I’m writing this article on Wednesday, Nov. 9, and let me just say that I don’t want to write it. I’m tired, bitter. Part of me is deeply saddened that I must pen these words. Another part of me is stunned. Another part frightened. Another numb. But this isn’t about me — this is about an election result that would have been the punch line of a joke just six months ago. This is about coping with a result that is at best surprising and at worst terrifying, depending on who you ask. This is about President-elect Donald Trump, and how we should respond.
In an Oct. 26 interview with Donald Trump, CNN reporter Dana Bash noted the president-elect’s large bank account and grilled him on how much money he was willing to spend on advertising in his final two-week sprint towards the White House. Eventually, Trump had to ask Bash to move on to a different question, and in doing so he implied a major — even alarming — flaw in the news and media industry, namely money and what its ramifications are for the journalism that reaches us.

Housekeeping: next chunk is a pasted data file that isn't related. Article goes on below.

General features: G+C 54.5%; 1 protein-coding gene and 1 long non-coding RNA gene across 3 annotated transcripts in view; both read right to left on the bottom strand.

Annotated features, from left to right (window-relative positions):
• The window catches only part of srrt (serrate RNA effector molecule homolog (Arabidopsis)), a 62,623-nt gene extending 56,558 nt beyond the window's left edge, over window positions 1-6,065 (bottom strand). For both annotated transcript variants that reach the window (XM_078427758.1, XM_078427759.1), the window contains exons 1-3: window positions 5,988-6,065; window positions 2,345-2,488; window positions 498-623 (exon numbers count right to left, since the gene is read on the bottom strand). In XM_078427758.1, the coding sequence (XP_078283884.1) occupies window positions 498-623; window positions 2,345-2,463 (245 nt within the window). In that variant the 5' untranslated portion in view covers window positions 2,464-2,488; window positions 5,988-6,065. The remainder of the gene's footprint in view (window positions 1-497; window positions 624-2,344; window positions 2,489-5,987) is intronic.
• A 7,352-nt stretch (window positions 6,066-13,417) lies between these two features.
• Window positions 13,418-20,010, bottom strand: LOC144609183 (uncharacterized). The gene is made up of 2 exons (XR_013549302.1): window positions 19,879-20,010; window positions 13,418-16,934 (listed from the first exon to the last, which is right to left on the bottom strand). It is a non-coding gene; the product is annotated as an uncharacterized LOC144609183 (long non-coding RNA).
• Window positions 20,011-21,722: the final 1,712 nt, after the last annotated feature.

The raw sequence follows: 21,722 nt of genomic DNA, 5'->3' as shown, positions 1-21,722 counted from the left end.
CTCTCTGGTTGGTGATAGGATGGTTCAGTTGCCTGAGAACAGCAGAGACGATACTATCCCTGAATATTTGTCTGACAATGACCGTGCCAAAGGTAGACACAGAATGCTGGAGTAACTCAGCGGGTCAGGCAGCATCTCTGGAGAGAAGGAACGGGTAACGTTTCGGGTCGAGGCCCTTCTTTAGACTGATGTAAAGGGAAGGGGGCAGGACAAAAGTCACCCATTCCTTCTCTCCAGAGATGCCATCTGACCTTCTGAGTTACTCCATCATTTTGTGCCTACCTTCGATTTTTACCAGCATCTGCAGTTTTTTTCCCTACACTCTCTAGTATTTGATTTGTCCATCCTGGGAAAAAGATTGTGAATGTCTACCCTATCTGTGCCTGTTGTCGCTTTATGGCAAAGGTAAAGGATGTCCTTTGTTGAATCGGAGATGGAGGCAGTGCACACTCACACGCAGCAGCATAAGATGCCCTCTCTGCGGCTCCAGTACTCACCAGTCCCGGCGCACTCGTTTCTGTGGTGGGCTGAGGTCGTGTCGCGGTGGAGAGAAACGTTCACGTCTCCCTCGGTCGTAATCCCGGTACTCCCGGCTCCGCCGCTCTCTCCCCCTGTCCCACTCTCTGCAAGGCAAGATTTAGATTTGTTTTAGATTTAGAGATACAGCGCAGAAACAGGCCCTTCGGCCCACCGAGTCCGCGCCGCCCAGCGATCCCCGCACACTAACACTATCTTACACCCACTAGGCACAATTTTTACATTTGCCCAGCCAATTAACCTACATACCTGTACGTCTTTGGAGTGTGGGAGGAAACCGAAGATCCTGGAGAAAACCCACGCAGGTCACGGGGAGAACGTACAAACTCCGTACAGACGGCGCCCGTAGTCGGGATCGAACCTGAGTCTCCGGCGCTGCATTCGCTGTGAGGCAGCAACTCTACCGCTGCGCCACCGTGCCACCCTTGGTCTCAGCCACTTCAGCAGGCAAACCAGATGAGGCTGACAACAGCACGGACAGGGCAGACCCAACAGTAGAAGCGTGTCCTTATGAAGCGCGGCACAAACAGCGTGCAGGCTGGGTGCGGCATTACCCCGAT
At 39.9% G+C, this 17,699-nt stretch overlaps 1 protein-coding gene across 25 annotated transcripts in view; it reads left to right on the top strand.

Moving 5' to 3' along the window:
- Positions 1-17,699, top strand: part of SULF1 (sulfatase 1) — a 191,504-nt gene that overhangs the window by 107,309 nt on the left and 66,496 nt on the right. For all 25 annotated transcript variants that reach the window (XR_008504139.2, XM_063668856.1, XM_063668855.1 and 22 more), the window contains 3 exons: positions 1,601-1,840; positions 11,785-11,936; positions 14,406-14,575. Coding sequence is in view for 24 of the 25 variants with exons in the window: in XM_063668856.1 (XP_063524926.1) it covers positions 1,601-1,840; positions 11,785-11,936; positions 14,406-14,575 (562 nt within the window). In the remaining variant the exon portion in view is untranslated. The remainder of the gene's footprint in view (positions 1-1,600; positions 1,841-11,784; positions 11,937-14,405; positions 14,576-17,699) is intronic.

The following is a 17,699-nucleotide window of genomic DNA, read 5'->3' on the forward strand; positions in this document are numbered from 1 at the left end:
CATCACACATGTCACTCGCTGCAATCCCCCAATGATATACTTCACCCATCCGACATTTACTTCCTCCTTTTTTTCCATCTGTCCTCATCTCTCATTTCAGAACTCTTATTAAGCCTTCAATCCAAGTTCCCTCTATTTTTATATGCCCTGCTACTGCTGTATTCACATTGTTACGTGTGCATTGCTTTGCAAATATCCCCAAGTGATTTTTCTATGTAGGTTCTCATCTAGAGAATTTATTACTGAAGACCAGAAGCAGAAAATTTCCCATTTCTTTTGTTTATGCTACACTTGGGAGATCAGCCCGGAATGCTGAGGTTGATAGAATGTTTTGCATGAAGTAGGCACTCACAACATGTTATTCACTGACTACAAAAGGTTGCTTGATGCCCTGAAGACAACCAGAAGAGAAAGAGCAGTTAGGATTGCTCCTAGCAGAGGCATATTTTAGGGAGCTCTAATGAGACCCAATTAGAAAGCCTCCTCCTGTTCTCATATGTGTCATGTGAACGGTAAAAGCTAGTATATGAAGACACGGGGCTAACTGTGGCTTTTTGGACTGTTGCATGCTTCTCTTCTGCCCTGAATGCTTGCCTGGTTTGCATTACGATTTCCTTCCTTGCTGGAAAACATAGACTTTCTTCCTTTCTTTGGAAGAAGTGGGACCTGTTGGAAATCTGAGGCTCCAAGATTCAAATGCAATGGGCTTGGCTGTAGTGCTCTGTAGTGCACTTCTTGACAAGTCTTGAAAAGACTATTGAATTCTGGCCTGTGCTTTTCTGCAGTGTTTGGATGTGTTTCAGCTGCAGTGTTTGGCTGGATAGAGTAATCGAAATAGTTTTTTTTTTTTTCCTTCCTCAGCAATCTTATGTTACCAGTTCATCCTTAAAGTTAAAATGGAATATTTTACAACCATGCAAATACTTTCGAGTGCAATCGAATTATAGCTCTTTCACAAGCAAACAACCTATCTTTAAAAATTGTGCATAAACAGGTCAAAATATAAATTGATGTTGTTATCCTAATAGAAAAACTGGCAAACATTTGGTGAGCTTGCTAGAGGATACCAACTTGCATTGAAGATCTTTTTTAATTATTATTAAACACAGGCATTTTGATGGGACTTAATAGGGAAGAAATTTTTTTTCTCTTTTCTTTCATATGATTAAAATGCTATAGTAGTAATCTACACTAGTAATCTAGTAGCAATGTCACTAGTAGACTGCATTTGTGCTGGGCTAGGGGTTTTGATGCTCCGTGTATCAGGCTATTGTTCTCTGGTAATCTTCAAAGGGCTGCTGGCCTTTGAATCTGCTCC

Despite being here for three years now, the first and only time I have participated in making the Homecoming Bonfire was this past weekend, when the 2017 Class Council hosted a brunch for the senior class so we could all sign the Class of 2017 board. By the time I arrived — after taking advantage of having no classes on Friday and sleeping in — a sizeable crowd had already come and gone in Collis Common Ground. But as I signed my name, I noticed that my signature only added to maybe 30 or so others.
On Oct. 21, the Dartmouth Editorial Board voiced its endorsement of Hillary Clinton for President of the United States. I do not share my colleagues’ enthusiasm for the Democratic nominee. I am instead among the plurality of Americans that reserves a deep skepticism for both major party candidates, and I cannot overlook the many questions surrounding Clinton’s credibility as a leader. No matter how innately flawed her Republican counterpart might be, I find Donald Trump’s failings an ill excuse for Clinton’s own shortcomings.